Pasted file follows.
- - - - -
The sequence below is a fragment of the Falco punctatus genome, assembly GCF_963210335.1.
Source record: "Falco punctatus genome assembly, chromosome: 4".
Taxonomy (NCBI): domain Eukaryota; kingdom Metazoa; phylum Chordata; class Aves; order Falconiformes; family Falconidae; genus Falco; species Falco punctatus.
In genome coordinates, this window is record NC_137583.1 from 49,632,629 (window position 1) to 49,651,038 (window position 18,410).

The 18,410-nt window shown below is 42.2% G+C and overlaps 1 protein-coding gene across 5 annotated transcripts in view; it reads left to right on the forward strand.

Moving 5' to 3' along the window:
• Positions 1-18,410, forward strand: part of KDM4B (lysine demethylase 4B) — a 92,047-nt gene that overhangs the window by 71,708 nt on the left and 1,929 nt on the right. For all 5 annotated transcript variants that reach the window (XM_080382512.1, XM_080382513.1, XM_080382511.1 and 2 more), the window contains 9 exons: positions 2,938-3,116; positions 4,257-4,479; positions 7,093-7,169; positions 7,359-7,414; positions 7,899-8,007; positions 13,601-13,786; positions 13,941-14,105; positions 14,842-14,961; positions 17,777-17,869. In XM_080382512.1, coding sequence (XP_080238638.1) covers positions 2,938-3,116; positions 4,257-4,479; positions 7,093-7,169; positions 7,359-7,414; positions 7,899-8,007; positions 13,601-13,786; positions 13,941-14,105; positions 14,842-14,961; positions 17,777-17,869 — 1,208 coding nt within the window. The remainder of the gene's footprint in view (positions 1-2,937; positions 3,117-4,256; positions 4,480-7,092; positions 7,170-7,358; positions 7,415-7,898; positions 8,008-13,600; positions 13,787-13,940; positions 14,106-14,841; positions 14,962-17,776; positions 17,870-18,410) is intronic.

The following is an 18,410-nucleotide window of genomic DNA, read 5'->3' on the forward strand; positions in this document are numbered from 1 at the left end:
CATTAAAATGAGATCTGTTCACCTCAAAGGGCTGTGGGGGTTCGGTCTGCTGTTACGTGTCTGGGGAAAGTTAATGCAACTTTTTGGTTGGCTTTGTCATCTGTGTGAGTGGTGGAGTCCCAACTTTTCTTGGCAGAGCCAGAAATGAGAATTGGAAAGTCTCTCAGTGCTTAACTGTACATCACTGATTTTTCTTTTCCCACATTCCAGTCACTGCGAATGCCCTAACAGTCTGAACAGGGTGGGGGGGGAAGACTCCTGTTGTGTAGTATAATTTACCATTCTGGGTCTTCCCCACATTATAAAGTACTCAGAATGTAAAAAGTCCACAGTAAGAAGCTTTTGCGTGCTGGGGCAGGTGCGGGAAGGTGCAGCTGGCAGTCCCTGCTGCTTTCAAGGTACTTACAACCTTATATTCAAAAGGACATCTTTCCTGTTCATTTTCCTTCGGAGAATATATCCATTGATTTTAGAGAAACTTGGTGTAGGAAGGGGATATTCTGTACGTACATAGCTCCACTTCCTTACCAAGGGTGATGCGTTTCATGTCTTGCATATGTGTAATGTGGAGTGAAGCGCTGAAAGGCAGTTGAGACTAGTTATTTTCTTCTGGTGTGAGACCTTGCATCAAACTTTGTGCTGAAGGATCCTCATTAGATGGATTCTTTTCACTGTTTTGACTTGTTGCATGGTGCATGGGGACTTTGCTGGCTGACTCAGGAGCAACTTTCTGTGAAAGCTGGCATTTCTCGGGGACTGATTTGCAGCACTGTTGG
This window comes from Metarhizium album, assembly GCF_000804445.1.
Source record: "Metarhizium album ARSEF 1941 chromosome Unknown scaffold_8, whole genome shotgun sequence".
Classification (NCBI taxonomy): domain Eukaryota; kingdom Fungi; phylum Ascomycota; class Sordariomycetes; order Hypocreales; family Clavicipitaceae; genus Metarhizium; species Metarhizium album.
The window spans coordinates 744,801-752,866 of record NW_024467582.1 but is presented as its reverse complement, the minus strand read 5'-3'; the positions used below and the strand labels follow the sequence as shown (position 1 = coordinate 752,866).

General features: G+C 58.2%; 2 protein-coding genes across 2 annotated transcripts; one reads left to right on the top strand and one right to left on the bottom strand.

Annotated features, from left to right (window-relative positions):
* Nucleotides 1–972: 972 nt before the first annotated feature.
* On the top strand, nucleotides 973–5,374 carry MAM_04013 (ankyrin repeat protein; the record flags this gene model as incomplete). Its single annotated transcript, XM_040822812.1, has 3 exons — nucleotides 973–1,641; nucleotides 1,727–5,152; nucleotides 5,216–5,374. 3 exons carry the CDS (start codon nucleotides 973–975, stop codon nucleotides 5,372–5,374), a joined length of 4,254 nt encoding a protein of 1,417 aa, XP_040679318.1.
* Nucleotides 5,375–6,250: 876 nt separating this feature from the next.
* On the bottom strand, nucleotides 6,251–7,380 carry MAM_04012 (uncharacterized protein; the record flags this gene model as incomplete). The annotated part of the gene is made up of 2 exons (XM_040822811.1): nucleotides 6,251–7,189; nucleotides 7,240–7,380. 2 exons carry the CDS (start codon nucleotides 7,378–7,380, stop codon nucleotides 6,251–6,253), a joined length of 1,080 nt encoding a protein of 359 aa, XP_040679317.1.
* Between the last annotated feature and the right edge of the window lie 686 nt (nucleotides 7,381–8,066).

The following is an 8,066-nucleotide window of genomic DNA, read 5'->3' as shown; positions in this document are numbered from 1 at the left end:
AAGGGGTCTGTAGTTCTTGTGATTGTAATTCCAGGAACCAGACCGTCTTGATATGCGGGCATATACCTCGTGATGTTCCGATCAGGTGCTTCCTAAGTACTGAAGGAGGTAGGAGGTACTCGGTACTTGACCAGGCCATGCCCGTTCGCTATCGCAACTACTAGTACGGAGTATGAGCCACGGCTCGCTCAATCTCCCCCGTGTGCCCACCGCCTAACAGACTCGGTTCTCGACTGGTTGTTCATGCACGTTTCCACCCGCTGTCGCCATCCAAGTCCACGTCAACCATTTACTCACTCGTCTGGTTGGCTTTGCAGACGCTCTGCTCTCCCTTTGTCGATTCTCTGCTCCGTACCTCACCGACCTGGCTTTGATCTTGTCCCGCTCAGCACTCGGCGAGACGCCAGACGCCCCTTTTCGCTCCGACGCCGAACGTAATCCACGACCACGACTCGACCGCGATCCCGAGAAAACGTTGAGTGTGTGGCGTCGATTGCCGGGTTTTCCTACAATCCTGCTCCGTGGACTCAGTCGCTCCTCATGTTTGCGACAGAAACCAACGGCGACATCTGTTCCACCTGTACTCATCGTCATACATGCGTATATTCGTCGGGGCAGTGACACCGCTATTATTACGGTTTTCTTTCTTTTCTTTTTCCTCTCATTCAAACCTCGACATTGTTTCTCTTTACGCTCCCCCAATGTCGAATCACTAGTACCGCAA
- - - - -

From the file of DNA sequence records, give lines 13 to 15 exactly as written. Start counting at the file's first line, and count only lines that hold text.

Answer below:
The window spans coordinates 744,801-752,866 of record NW_024467582.1 but is presented as its reverse complement, the minus strand read 5'-3'; the positions used below and the strand labels follow the sequence as shown (position 1 = coordinate 752,866).

General features: G+C 58.2%; 2 protein-coding genes across 2 annotated transcripts; one reads left to right on the top strand and one right to left on the bottom strand.

Annotated features, from left to right (window-relative positions):